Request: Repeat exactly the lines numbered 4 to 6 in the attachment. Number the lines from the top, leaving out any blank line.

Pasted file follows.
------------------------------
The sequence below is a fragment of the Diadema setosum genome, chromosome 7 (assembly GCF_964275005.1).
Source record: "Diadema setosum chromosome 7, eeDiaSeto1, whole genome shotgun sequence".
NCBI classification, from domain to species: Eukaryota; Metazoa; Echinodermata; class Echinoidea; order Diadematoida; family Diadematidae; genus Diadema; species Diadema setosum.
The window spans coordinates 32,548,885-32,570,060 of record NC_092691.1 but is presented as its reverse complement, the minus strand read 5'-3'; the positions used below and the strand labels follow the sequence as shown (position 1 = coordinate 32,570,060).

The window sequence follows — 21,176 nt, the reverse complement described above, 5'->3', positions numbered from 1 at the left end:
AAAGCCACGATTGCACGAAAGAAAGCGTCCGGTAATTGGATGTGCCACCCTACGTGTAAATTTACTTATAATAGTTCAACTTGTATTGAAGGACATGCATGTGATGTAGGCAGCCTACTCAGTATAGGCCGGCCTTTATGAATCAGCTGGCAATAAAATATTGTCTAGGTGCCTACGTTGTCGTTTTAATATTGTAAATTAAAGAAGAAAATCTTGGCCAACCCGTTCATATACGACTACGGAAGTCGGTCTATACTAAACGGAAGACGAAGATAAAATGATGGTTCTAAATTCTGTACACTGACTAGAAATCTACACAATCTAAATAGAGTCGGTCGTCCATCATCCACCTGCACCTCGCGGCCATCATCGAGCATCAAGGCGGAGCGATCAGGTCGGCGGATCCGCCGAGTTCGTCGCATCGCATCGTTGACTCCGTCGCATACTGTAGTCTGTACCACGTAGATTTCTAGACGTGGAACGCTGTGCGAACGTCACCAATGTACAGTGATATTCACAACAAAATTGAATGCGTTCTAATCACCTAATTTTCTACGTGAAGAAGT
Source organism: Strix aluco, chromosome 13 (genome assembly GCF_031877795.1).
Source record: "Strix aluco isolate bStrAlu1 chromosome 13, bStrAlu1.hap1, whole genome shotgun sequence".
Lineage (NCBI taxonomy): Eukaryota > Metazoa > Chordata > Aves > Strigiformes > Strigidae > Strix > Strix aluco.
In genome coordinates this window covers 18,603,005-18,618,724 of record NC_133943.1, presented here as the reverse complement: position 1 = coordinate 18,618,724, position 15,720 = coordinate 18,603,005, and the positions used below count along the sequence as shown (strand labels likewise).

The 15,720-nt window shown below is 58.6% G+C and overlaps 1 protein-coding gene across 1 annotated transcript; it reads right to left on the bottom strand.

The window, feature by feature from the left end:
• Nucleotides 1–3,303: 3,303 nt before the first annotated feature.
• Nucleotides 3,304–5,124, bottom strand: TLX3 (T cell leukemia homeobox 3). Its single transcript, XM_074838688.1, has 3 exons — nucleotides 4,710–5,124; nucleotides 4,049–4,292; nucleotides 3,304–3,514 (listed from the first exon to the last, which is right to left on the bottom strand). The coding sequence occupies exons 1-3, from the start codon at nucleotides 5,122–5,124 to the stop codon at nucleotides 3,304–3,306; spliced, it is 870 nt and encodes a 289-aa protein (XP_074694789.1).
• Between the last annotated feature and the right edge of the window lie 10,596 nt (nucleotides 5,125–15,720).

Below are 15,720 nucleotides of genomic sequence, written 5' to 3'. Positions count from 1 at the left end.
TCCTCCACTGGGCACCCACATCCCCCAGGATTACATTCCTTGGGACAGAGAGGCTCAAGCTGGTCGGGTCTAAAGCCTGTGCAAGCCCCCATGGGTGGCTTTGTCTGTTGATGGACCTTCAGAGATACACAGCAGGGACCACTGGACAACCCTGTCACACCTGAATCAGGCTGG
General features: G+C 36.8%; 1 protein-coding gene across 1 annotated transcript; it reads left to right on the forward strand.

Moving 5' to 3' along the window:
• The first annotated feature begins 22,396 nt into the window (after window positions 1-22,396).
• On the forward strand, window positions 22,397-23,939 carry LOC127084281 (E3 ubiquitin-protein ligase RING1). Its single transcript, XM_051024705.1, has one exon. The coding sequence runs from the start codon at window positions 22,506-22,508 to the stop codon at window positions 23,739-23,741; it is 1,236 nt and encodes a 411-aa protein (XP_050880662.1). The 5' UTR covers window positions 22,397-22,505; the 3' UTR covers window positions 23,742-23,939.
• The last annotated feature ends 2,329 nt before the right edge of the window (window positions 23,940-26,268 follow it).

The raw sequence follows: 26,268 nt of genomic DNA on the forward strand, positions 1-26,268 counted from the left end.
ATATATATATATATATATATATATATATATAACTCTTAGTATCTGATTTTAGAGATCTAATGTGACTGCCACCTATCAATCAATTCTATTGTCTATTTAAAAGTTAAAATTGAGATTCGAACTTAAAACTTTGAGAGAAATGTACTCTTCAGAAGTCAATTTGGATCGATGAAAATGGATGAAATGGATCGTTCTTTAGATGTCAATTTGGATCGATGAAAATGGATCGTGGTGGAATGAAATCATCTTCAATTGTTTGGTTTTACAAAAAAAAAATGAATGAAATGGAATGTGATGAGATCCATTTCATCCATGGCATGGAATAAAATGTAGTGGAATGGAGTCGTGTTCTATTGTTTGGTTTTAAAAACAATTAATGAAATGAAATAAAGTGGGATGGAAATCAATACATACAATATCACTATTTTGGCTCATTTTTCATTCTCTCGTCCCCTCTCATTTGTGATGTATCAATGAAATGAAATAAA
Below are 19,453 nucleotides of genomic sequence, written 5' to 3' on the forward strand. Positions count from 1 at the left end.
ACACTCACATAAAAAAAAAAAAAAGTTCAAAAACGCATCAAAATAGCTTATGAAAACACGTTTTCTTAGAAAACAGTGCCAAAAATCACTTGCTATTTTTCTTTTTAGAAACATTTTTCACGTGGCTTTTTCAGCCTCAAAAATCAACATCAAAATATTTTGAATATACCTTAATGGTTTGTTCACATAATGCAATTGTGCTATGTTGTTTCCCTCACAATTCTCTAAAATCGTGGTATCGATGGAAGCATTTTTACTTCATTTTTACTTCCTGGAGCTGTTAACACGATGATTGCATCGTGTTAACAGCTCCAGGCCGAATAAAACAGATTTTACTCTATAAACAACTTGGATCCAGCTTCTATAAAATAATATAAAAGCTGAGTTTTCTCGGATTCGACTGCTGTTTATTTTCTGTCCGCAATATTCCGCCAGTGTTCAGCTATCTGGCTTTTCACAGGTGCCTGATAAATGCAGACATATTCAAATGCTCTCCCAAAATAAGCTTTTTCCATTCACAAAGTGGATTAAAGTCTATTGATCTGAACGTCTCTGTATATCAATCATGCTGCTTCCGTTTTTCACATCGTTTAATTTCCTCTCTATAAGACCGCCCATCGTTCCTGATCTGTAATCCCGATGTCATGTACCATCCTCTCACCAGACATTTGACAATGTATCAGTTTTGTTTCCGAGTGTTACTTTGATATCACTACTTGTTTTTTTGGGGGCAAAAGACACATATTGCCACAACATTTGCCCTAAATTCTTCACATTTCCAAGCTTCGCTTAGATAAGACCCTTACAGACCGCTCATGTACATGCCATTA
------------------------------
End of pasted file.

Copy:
The window spans coordinates 32,548,885-32,570,060 of record NC_092691.1 but is presented as its reverse complement, the minus strand read 5'-3'; the positions used below and the strand labels follow the sequence as shown (position 1 = coordinate 32,570,060).

The window sequence follows — 21,176 nt, the reverse complement described above, 5'->3', positions numbered from 1 at the left end:
AAAGCCACGATTGCACGAAAGAAAGCGTCCGGTAATTGGATGTGCCACCCTACGTGTAAATTTACTTATAATAGTTCAACTTGTATTGAAGGACATGCATGTGATGTAGGCAGCCTACTCAGTATAGGCCGGCCTTTATGAATCAGCTGGCAATAAAATATTGTCTAGGTGCCTACGTTGTCGTTTTAATATTGTAAATTAAAGAAGAAAATCTTGGCCAACCCGTTCATATACGACTACGGAAGTCGGTCTATACTAAACGGAAGACGAAGATAAAATGATGGTTCTAAATTCTGTACACTGACTAGAAATCTACACAATCTAAATAGAGTCGGTCGTCCATCATCCACCTGCACCTCGCGGCCATCATCGAGCATCAAGGCGGAGCGATCAGGTCGGCGGATCCGCCGAGTTCGTCGCATCGCATCGTTGACTCCGTCGCATACTGTAGTCTGTACCACGTAGATTTCTAGACGTGGAACGCTGTGCGAACGTCACCAATGTACAGTGATATTCACAACAAAATTGAATGCGTTCTAATCACCTAATTTTCTACGTGAAGAAGT